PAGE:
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Plant Invaders of Mid-Atlantic Natural Areas

Swearingen, J., K. Reshetiloff, B. Slattery, and S. Zwicker. 2002. Plant Invaders of
Mid-Atlantic Natural Areas. National Park Service and U.S. Fish & Wildlife Service, 82 pp.

Water Chestnut
Mike Naylor, MD DNR
Water Chestnut
Trapa natans

Origin: Europe, Asia and Africa

Water chestnut was first observed in North America near Concord, Massachusetts in 1859. The exact path for the introduction is unknown.

Distribution and Ecological Threat
Water chestnut can grow in any freshwater setting, from intertidal waters to 12 feet deep, although it prefers nutrient-rich lakes and rivers. Presently, the plant is found in Maryland, Massachusetts, New York and Pennsylvania, with most problematic populations occurring in the Connecticut River valley, Lake Champlain region, Hudson River, Potomac River and the upper Delaware River. Water chestnut can form dense floating mats, severely limiting light -- a critical element of aquatic ecosystems. This plant can also reduce oxygen levels, which may increase the potential for fish kills. It competes with native vegetation and is of little value to waterfowl. Water chestnut infestations limit boating, fishing, swimming and other recreational activities. Further, its sharp fruits, if stepped on, can cause painful wounds. Water chestnut has been declared a noxious weed in Arizona, Massachusetts, North Carolina and South Carolina. Its sale is prohibited in most southern states.

Water Chestnut
Mike Naylor, MD DNR

Description and Biology

  • Plant: an annual aquatic plant with a submerged stem; stems can reach 12 to 15 feet in length; very fine roots anchor the plant into the mud.
  • Leaves: at the water's surface, the plant contains a rosette of floating leaves. The saw-tooth edged leaves are triangular in shape and connect to an inflated petiole, which provides added buoyancy for the leafy portion; additional, feather-like leaves can be found along the submerged stem.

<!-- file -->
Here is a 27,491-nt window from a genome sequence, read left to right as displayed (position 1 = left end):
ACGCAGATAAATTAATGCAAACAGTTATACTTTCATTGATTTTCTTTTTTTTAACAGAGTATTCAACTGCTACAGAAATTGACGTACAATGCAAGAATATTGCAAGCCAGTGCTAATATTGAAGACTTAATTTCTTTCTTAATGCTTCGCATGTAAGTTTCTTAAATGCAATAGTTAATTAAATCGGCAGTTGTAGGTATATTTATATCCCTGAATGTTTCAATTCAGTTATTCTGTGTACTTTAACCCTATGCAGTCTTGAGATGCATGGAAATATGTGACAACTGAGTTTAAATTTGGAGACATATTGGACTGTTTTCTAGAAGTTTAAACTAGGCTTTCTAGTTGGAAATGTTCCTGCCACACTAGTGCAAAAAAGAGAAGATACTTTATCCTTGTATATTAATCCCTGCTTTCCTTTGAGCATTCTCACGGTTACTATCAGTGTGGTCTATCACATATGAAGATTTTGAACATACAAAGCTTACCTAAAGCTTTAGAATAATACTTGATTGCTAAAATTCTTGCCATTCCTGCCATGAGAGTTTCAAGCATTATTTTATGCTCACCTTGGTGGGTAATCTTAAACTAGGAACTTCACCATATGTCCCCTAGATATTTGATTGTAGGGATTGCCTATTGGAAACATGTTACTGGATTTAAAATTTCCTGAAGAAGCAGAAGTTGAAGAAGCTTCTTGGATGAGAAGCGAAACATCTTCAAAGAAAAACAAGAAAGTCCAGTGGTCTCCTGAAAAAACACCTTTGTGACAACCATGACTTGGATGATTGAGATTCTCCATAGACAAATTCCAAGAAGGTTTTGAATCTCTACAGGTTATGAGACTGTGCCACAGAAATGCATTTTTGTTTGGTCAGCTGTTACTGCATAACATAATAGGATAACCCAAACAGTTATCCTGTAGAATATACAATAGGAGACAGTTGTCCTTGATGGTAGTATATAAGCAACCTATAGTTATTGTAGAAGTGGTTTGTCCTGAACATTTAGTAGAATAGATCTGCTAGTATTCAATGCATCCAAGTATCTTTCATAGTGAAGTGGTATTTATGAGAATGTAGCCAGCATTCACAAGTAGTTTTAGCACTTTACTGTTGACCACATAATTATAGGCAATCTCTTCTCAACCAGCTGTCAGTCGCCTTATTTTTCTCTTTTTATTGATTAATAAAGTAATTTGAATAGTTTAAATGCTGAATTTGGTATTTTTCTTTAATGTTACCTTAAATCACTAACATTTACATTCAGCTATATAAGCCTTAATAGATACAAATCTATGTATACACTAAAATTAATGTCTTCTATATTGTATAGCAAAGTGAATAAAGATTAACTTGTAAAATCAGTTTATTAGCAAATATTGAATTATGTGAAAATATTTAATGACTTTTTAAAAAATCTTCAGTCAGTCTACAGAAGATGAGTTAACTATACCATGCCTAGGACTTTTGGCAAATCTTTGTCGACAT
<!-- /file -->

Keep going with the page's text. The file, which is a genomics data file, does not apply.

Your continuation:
• Flowers, fruits and seeds: four-petaled white flowers form in June and are insect-pollinated. The fruit is a nut with four 1/2-inch, barbed spines. Seeds can remain viable for up to 12 years, although most will germinate within the first two years.
  • Spreads: by the rosette and fruits detaching from the stem and floating to another area on currents or by fruits clinging to objects, birds and other animals.

Prevention and Control
Specialized methods of control are required to handle water chestnut infestations. Because of the likelihood of unintentional spread offsite and injury to those attempting control, only trained and certified persons should undertake management. Manual, mechanical and chemical techniques are used in it's control. Complete removal of plants is imperative, as floating, uplifted plants and plant parts can spread the plant to new locations. It is critical that any removal take place prior to the July seed set. Eradication is difficult because water chestnut seeds may lay dormant for up to 12 years. Biological controls are being investigated, but no species have been approved for release.

Native Alternatives
Some aquatic nurseries carry native and non-invasive alternatives. However, due to the similarity in appearance among aquatic plants to the untrained eye, they are easily confused. Contact your state natural resource agency, native plant society or other resource (see reference section) for assistance in locating species appropriate to your location and site conditions.

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USDA Forest ServiceUSDA APHIS PPQ The Bugwood Network University of Georgia is a joint project of
The Bugwood Network, USDA Forest Service & USDA APHIS PPQ.
The University of Georgia - Warnell School of Forest Resources and
College of Agricultural and Environmental Sciences - Dept. of Entomology
Last updated on Wednesday, November 05, 2003 at 01:26 PM
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